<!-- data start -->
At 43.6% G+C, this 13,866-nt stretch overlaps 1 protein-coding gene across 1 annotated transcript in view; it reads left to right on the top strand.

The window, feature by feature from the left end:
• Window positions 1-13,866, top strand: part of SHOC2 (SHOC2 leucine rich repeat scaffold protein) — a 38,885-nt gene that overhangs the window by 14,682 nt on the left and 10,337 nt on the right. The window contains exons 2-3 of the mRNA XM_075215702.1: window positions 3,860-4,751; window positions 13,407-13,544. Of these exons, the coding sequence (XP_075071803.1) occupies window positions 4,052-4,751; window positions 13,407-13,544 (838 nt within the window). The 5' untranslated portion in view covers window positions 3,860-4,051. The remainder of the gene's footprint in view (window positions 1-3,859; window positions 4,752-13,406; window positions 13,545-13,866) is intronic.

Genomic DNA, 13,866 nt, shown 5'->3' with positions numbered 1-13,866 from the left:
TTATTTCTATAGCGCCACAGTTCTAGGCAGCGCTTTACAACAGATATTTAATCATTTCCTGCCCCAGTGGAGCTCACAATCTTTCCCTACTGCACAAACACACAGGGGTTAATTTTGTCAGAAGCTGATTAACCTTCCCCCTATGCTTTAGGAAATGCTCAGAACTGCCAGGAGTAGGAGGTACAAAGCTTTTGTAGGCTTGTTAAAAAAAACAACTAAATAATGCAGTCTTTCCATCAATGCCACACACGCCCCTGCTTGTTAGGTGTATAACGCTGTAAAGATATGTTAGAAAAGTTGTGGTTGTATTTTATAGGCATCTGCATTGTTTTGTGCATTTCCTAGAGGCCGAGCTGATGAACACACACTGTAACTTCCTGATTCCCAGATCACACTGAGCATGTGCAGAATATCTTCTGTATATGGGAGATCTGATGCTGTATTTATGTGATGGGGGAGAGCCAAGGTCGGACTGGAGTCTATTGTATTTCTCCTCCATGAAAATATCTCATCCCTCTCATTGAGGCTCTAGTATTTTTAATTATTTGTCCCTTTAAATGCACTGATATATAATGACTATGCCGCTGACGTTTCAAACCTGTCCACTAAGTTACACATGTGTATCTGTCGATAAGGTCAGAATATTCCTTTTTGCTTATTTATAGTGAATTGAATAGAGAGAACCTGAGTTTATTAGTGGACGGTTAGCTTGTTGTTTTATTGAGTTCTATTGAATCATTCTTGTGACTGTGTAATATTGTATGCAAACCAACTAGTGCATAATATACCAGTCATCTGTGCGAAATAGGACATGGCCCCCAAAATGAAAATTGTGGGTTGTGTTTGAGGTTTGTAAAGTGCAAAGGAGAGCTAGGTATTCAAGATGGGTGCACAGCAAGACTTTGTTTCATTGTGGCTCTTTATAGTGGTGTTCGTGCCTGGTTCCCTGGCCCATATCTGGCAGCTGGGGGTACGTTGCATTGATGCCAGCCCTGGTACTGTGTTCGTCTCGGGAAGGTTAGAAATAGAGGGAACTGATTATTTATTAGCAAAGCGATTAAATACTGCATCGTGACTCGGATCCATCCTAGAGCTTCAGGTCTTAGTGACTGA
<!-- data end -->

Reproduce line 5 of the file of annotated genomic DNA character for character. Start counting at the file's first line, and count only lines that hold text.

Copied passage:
TTATTTCTATAGCGCCACAGTTCTAGGCAGCGCTTTACAACAGATATTTAATCATTTCCTGCCCCAGTGGAGCTCACAATCTTTCCCTACTGCACAAACACACAGGGGTTAATTTTGTCAGAAGCTGATTAACCTTCCCCCTATGCTTTAGGAAATGCTCAGAACTGCCAGGAGTAGGAGGTACAAAGCTTTTGTAGGCTTGTTAAAAAAAACAACTAAATAATGCAGTCTTTCCATCAATGCCACACACGCCCCTGCTTGTTAGGTGTATAACGCTGTAAAGATATGTTAGAAAAGTTGTGGTTGTATTTTATAGGCATCTGCATTGTTTTGTGCATTTCCTAGAGGCCGAGCTGATGAACACACACTGTAACTTCCTGATTCCCAGATCACACTGAGCATGTGCAGAATATCTTCTGTATATGGGAGATCTGATGCTGTATTTATGTGATGGGGGAGAGCCAAGGTCGGACTGGAGTCTATTGTATTTCTCCTCCATGAAAATATCTCATCCCTCTCATTGAGGCTCTAGTATTTTTAATTATTTGTCCCTTTAAATGCACTGATATATAATGACTATGCCGCTGACGTTTCAAACCTGTCCACTAAGTTACACATGTGTATCTGTCGATAAGGTCAGAATATTCCTTTTTGCTTATTTATAGTGAATTGAATAGAGAGAACCTGAGTTTATTAGTGGACGGTTAGCTTGTTGTTTTATTGAGTTCTATTGAATCATTCTTGTGACTGTGTAATATTGTATGCAAACCAACTAGTGCATAATATACCAGTCATCTGTGCGAAATAGGACATGGCCCCCAAAATGAAAATTGTGGGTTGTGTTTGAGGTTTGTAAAGTGCAAAGGAGAGCTAGGTATTCAAGATGGGTGCACAGCAAGACTTTGTTTCATTGTGGCTCTTTATAGTGGTGTTCGTGCCTGGTTCCCTGGCCCATATCTGGCAGCTGGGGGTACGTTGCATTGATGCCAGCCCTGGTACTGTGTTCGTCTCGGGAAGGTTAGAAATAGAGGGAACTGATTATTTATTAGCAAAGCGATTAAATACTGCATCGTGACTCGGATCCATCCTAGAGCTTCAGGTCTTAGTGACTGA